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Local athletes hold their own against the world’s best

MQONDISI DUBE
Former world champion: Montsho’s time is surprisingly ranked only 27th PIC: KENNEDY RAMOKONE
In recent years, sport development has been accelerated giving birth to a crop capable of holding its own against some of the world’s finest talent. Progress has, however, not been at breath neck speed, but there are still a handful of athletes who hold some of the world’s best records. Staff Writer, MQONDISI DUBE looks at a select list whose names remain etched on the all-time records list

Nijel Amos (800m- 4th)

A colourful character from Marobela, Amos became Botswana’s first Olympic Games medal winner, when he romped to silver at the 2012 London Olympics. Amos was part of a historic 800m final, which was recognised as the fastest in history.

The fast and furious race saw Kenyan, David Rudisha pip Amos to second place. Amos’ time of 1:41:73 remains the world’s joint third best of all time.

Ironically, Amos is tied with International Associations of Athletics Federations (IAAF) president, Sebastian Coe, who set his mark way back in 1956.

Rudisha sits at the top of the all time rankings, after the 2012 London Olympics final, where he set the world record of 1:40:91.  Amos has also sat at number one for 12 weeks, and at 26, remains one of the world’s leading 800m athletes.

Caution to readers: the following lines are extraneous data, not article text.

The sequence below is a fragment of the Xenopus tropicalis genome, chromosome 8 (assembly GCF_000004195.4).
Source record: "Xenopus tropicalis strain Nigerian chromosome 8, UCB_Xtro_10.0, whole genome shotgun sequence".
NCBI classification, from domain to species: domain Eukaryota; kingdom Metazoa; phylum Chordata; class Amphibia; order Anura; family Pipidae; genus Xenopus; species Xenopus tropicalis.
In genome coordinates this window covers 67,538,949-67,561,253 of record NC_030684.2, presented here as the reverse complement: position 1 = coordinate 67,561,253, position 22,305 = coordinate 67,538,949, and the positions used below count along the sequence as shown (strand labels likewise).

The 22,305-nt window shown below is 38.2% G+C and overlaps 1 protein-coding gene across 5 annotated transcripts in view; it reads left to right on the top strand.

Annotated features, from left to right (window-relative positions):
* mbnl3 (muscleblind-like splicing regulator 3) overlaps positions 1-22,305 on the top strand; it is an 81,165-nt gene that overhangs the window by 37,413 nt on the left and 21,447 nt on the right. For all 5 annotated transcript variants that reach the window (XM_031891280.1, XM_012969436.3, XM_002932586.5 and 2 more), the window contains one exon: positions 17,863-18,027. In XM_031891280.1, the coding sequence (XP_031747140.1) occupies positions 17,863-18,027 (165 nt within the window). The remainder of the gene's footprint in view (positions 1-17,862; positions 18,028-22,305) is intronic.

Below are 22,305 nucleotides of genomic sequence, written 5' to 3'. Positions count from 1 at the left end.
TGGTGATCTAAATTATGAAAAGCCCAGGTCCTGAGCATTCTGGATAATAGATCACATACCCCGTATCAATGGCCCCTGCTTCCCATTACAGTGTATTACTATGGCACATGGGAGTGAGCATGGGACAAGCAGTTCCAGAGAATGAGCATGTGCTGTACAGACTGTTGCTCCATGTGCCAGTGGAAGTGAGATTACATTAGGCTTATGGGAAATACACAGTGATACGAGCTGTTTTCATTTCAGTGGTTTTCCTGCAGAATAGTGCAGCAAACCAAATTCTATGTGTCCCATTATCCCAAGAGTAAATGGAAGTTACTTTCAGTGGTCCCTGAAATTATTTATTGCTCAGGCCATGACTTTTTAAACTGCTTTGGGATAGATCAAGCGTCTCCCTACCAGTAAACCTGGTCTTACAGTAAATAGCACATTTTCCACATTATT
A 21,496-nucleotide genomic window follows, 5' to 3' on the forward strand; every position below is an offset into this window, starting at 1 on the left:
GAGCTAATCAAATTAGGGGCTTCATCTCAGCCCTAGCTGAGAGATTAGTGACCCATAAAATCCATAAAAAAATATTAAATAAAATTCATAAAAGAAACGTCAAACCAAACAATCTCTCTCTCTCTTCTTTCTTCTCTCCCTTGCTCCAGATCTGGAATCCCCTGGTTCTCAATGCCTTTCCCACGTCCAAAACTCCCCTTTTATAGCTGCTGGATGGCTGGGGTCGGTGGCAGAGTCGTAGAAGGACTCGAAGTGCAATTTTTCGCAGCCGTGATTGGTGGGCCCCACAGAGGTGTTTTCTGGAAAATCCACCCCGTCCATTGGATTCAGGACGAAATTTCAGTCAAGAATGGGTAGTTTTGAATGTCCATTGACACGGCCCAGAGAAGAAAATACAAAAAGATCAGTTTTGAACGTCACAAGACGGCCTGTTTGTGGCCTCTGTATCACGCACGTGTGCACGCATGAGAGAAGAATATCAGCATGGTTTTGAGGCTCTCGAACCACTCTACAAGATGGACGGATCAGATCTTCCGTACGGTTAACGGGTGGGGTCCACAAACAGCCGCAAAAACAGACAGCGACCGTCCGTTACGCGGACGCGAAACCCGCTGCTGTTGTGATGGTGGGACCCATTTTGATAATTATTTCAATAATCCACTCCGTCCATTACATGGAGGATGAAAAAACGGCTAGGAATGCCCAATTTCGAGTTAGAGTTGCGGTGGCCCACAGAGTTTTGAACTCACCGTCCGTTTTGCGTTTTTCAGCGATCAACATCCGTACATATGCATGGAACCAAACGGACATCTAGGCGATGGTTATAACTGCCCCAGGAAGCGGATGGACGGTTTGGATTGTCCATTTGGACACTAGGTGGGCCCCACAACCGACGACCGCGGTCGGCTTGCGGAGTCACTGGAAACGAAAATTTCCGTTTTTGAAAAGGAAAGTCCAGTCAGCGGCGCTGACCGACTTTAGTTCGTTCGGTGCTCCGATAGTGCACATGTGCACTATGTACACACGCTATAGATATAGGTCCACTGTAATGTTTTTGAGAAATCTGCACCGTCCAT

Isaac Makwala (400m-10th)

It will take time for the world to forget the thumping sounds of Isaac Makwala’s solo run at the 2017 World Championships in London. Makwala is a veteran of the track, but announced his arrival on the big stage with the London run after he had been unfairly treated leading to him being sidelined from the 200m semi-finals.

But Makwala’s moment had arrived two years earlier, when the Tutume-native ran a stunning 400m and 200m double at the La Chaux-de-Fonds in Switzerland. In the process, Makwala ran 43.72, which remains the world’s 10th best 400m time.

Baboloki Thebe (400m-20th)

Thebe’s athletics career has been stop-start, but he has already created lasting moments.

His time

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of 44.02 set in Luasanne, Switzerland on July 6, 2017, remains the 20th best time in the 400m race.

Thebe has also been African champion, although injuries have halted his progress. His counterpart, Karabo Sibanda is a distant 41st.

Amantle Montsho (400m- 27th)

The country’s first world champion is Amantle Montsho, who conquered the best at the 2011 World Championships in Daegu, South Korea.

It is a bit surprising that despite her heroics, Montsho finds her best time of 49.33, registered in Monaco in 2013, ranked a distant 27th in the world.

She is the only female athlete ranked in the top 100 of the IAAF all time list.

Botsogo Mpedi (cricket-bowler-3rd)

The shock inclusion in the list of athletes with the best records is that of young cricket bowler, Botsogo Mpedi.

At one stage, she held the number one spot, in a game that is mostly dominated by Asian giants,

India, Pakistan and Sri Lanka, as well as England, South Africa New Zealand, West Indies and Australia.

But despite emerging from a relatively unknown country in cricket terms, Mpedi’s figures stand out.

Mpedi’s best ever bowling figures came during a match against Lesotho on August 18, 2018 at the Botswana Cricket Association Oval.

She ripped through the Lesotho batting lineup, snaring six wickets for a measly eight runs to lead Botswana to a thumping 124-run win in the T20 match.

The devastating spell lasted 2.3 overs and included a maiden.

The right arm medium bowler from Mochudi, at 17, still has her bright years ahead.



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